Rummanah Aasi

Description: Three ordinary children are brought together by extraordinary events. Giuseppe is an orphaned street musician from Italy, who was sold by his uncle to work as a slave for an evil padrone in the U.S. But when a mysterious green violin enters his life he begins to imagine a life of freedom.
  Hannah is a soft-hearted, strong-willed girl from the tenements, who supports her family as a hotel maid when tragedy strikes and her father can no longer work. She learns about a hidden treasure, which she knows will save her family -- if she can find it.

Review: Clockwork Three is an ambitious middle grade debut that weaves together a good amount of reliably alluring elements such as suspense, historical facts, and some action. Initially we are introduced to three separate story lines which feature a child in a sort of Victorian-era-ish New York City. Giuseppe plays the fiddle on street corners for spare change, hoping to have enough left over after paying his wicked padrone for a ticket back to Italy; Hannah works as a hotel maid where she learns of a hidden treasure that may save her ailing father; and Frederick, an apprentice clockmaker, figures that the automaton he is crafting in secret will allow him to become a journeyman.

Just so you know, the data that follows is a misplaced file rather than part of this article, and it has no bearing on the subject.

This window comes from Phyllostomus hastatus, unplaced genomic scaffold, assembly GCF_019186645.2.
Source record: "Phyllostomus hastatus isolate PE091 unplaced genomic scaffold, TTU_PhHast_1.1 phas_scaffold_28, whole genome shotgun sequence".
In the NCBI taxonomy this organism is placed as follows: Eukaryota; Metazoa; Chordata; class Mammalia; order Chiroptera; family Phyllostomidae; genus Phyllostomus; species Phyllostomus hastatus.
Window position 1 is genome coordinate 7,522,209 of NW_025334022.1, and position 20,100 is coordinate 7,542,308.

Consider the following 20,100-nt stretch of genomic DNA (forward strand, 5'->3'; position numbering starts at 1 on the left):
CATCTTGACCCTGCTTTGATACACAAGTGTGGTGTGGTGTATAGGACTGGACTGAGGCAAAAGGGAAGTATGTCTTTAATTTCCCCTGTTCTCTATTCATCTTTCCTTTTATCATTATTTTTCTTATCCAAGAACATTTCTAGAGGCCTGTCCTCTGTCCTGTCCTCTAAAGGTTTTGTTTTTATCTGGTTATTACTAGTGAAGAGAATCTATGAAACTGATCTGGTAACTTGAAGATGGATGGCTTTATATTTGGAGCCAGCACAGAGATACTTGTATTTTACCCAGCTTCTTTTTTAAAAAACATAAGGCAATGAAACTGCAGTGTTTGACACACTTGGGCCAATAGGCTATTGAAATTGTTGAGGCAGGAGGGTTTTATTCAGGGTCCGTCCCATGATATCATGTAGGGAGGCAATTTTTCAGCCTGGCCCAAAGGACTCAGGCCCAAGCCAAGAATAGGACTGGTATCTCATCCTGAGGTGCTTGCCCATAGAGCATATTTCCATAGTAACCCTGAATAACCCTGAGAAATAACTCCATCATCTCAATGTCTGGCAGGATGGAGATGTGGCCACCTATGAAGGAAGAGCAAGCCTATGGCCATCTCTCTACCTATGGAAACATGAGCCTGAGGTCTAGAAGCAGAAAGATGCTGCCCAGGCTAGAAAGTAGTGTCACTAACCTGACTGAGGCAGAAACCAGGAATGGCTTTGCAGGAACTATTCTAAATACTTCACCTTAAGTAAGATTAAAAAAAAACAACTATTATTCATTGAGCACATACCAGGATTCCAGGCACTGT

The trio of strands work nicely individually as we get time to spend with each of the characters and learn their plight for freedom and happiness, however, the story begins to drag when all three stories come together in a predictable plot. Kirby wastes several pages to spell things out too bluntly and there are several plot events that happen too conveniently to wrap everything in the end in a nice bow. Though I enjoyed the detailed attention to the time period, I was disappointed to not see more clockwork elements than what is on the surface. Though Clockwork Three takes time to get started, I would recommend this book to younger readers who like fantasy-light books that contain a mystery.

Rating: 3 stars

Words of Caution: There are scenes of suggested violence. Recommended for Grades 5 and up.

If you like this book try: The Invention of Hugo Cabret by Brian Selznick
2 Responses
  1. Sounds promising, but like you, I am sure I would be longing for more Clockwork gadgets and gizmos as they are always intriguing.

  2. Hm... while I don't think this one would be my cuppa, I do think I know of someone who would enjoy this one. I think he is about the right age for it as well. Brilly review.

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